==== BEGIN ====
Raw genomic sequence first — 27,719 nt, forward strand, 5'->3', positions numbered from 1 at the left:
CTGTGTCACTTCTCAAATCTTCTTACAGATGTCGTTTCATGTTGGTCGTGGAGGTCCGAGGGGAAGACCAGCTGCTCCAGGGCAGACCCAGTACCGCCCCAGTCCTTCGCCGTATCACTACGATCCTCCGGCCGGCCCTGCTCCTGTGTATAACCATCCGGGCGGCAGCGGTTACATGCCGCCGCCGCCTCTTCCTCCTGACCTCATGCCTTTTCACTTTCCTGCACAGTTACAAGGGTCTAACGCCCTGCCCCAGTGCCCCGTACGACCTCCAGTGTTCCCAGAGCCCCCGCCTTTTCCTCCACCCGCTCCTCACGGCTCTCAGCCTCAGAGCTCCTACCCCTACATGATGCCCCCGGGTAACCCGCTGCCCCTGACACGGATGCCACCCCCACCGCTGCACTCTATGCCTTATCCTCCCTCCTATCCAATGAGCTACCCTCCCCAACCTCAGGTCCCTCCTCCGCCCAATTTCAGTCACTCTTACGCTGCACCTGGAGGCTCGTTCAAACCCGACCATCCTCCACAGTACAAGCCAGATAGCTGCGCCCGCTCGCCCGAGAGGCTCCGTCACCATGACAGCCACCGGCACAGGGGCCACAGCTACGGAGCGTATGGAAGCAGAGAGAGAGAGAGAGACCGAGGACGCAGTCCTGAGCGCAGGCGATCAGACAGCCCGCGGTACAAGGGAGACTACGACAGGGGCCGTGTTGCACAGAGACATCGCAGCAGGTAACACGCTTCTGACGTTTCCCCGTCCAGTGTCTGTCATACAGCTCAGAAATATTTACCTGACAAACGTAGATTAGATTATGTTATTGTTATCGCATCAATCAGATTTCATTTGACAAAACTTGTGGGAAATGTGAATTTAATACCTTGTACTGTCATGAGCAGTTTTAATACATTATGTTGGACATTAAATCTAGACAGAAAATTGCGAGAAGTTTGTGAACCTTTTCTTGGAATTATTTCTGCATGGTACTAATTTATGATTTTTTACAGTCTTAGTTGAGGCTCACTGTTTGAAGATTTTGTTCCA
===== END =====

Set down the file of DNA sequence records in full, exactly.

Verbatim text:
Raw genomic sequence first — 27,719 nt, forward strand, 5'->3', positions numbered from 1 at the left:
CTGTGTCACTTCTCAAATCTTCTTACAGATGTCGTTTCATGTTGGTCGTGGAGGTCCGAGGGGAAGACCAGCTGCTCCAGGGCAGACCCAGTACCGCCCCAGTCCTTCGCCGTATCACTACGATCCTCCGGCCGGCCCTGCTCCTGTGTATAACCATCCGGGCGGCAGCGGTTACATGCCGCCGCCGCCTCTTCCTCCTGACCTCATGCCTTTTCACTTTCCTGCACAGTTACAAGGGTCTAACGCCCTGCCCCAGTGCCCCGTACGACCTCCAGTGTTCCCAGAGCCCCCGCCTTTTCCTCCACCCGCTCCTCACGGCTCTCAGCCTCAGAGCTCCTACCCCTACATGATGCCCCCGGGTAACCCGCTGCCCCTGACACGGATGCCACCCCCACCGCTGCACTCTATGCCTTATCCTCCCTCCTATCCAATGAGCTACCCTCCCCAACCTCAGGTCCCTCCTCCGCCCAATTTCAGTCACTCTTACGCTGCACCTGGAGGCTCGTTCAAACCCGACCATCCTCCACAGTACAAGCCAGATAGCTGCGCCCGCTCGCCCGAGAGGCTCCGTCACCATGACAGCCACCGGCACAGGGGCCACAGCTACGGAGCGTATGGAAGCAGAGAGAGAGAGAGAGACCGAGGACGCAGTCCTGAGCGCAGGCGATCAGACAGCCCGCGGTACAAGGGAGACTACGACAGGGGCCGTGTTGCACAGAGACATCGCAGCAGGTAACACGCTTCTGACGTTTCCCCGTCCAGTGTCTGTCATACAGCTCAGAAATATTTACCTGACAAACGTAGATTAGATTATGTTATTGTTATCGCATCAATCAGATTTCATTTGACAAAACTTGTGGGAAATGTGAATTTAATACCTTGTACTGTCATGAGCAGTTTTAATACATTATGTTGGACATTAAATCTAGACAGAAAATTGCGAGAAGTTTGTGAACCTTTTCTTGGAATTATTTCTGCATGGTACTAATTTATGATTTTTTACAGTCTTAGTTGAGGCTCACTGTTTGAAGATTTTGTTCCA